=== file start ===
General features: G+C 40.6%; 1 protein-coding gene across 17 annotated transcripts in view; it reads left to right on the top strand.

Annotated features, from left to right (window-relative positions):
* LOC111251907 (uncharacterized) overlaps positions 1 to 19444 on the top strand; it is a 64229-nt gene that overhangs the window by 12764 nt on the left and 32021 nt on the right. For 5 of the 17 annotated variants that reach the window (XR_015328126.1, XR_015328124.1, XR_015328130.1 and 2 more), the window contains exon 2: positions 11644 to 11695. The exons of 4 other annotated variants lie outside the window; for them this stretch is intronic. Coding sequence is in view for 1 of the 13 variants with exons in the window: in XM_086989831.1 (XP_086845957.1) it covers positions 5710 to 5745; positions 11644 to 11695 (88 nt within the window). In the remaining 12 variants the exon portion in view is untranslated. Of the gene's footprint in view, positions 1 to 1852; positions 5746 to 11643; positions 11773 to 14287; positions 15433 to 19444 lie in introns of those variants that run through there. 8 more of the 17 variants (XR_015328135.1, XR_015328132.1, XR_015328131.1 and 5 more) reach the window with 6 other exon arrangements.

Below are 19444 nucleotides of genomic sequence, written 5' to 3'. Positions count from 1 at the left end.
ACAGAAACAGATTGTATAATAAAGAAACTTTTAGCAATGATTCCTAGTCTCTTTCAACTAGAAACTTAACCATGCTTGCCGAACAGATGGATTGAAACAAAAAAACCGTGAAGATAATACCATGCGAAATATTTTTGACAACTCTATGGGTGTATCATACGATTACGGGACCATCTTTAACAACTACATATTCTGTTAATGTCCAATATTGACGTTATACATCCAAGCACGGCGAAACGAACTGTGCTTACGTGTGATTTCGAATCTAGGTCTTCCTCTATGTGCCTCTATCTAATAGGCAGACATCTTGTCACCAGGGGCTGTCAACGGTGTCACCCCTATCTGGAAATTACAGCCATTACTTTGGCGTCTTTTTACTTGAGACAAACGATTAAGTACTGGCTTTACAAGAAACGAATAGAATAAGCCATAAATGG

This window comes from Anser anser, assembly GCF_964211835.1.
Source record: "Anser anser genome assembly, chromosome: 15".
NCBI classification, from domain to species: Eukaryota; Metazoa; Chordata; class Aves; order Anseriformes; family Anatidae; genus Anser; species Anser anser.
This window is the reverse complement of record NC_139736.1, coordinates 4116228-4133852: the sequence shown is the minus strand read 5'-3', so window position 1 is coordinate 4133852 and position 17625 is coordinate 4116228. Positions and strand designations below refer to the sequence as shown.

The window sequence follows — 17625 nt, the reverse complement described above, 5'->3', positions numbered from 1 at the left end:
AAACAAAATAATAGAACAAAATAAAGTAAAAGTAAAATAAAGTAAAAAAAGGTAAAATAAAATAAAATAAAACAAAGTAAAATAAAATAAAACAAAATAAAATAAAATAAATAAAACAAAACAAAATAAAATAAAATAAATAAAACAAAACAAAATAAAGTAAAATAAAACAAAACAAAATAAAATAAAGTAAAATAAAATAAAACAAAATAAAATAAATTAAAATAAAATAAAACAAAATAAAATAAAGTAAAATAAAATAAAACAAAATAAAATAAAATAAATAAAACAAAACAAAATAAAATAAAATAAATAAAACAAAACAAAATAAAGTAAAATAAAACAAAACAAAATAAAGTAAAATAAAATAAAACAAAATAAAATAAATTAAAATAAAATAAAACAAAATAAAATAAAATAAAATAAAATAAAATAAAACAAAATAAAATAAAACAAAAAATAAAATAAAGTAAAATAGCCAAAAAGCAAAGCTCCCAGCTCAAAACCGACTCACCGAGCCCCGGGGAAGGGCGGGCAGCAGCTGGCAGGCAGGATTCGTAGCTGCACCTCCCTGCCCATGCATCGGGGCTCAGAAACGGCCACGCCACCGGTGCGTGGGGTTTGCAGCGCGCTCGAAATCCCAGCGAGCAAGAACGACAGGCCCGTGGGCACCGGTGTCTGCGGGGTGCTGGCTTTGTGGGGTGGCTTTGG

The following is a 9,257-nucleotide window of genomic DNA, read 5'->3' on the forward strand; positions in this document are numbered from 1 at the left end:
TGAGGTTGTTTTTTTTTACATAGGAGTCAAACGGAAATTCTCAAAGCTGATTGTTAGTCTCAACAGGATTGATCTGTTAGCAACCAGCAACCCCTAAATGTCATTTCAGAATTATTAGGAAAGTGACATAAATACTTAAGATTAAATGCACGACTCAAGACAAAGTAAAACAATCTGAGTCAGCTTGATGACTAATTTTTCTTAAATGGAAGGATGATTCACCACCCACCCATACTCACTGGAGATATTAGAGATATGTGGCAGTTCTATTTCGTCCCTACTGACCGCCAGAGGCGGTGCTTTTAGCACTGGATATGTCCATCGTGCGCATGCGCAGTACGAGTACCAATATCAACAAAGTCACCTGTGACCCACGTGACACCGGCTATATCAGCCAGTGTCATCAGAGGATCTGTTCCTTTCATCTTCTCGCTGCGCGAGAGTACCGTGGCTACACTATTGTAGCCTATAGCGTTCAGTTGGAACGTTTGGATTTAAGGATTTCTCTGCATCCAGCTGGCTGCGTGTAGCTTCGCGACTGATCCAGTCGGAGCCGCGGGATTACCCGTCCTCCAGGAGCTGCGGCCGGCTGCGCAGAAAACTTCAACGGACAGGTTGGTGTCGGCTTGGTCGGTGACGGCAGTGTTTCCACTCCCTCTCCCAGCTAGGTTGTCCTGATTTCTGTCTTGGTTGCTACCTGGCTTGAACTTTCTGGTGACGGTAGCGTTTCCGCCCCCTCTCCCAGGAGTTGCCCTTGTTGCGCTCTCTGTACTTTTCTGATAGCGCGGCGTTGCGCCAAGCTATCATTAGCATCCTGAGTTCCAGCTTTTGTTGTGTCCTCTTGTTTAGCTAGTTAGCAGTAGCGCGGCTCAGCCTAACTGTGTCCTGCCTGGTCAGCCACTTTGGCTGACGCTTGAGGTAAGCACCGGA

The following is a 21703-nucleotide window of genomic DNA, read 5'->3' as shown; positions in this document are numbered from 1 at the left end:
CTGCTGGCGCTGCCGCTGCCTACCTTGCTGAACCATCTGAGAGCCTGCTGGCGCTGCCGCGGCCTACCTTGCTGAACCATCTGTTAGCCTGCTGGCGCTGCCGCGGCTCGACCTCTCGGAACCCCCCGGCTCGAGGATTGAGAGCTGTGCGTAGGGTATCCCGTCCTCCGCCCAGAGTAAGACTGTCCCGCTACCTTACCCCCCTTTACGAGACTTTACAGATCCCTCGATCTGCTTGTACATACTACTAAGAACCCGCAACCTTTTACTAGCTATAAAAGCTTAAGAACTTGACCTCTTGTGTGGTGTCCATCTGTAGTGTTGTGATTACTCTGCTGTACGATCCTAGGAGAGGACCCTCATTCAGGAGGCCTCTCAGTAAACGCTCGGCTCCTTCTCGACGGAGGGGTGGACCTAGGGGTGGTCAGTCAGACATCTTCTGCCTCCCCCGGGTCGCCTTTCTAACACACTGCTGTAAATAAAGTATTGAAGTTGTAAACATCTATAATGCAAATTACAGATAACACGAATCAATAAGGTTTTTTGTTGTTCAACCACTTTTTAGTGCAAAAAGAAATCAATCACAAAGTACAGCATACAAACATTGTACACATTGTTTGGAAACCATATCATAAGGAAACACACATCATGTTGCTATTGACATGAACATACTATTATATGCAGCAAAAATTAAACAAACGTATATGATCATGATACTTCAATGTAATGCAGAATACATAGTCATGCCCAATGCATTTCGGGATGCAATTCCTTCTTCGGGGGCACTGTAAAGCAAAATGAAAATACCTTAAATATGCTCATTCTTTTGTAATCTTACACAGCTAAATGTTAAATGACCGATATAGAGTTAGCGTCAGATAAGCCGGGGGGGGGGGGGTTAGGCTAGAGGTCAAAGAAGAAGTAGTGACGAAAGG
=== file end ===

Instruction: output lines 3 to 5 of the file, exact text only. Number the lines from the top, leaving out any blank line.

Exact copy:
* LOC111251907 (uncharacterized) overlaps positions 1 to 19444 on the top strand; it is a 64229-nt gene that overhangs the window by 12764 nt on the left and 32021 nt on the right. For 5 of the 17 annotated variants that reach the window (XR_015328126.1, XR_015328124.1, XR_015328130.1 and 2 more), the window contains exon 2: positions 11644 to 11695. The exons of 4 other annotated variants lie outside the window; for them this stretch is intronic. Coding sequence is in view for 1 of the 13 variants with exons in the window: in XM_086989831.1 (XP_086845957.1) it covers positions 5710 to 5745; positions 11644 to 11695 (88 nt within the window). In the remaining 12 variants the exon portion in view is untranslated. Of the gene's footprint in view, positions 1 to 1852; positions 5746 to 11643; positions 11773 to 14287; positions 15433 to 19444 lie in introns of those variants that run through there. 8 more of the 17 variants (XR_015328135.1, XR_015328132.1, XR_015328131.1 and 5 more) reach the window with 6 other exon arrangements.

Below are 19444 nucleotides of genomic sequence, written 5' to 3'. Positions count from 1 at the left end.
ACAGAAACAGATTGTATAATAAAGAAACTTTTAGCAATGATTCCTAGTCTCTTTCAACTAGAAACTTAACCATGCTTGCCGAACAGATGGATTGAAACAAAAAAACCGTGAAGATAATACCATGCGAAATATTTTTGACAACTCTATGGGTGTATCATACGATTACGGGACCATCTTTAACAACTACATATTCTGTTAATGTCCAATATTGACGTTATACATCCAAGCACGGCGAAACGAACTGTGCTTACGTGTGATTTCGAATCTAGGTCTTCCTCTATGTGCCTCTATCTAATAGGCAGACATCTTGTCACCAGGGGCTGTCAACGGTGTCACCCCTATCTGGAAATTACAGCCATTACTTTGGCGTCTTTTTACTTGAGACAAACGATTAAGTACTGGCTTTACAAGAAACGAATAGAATAAGCCATAAATGG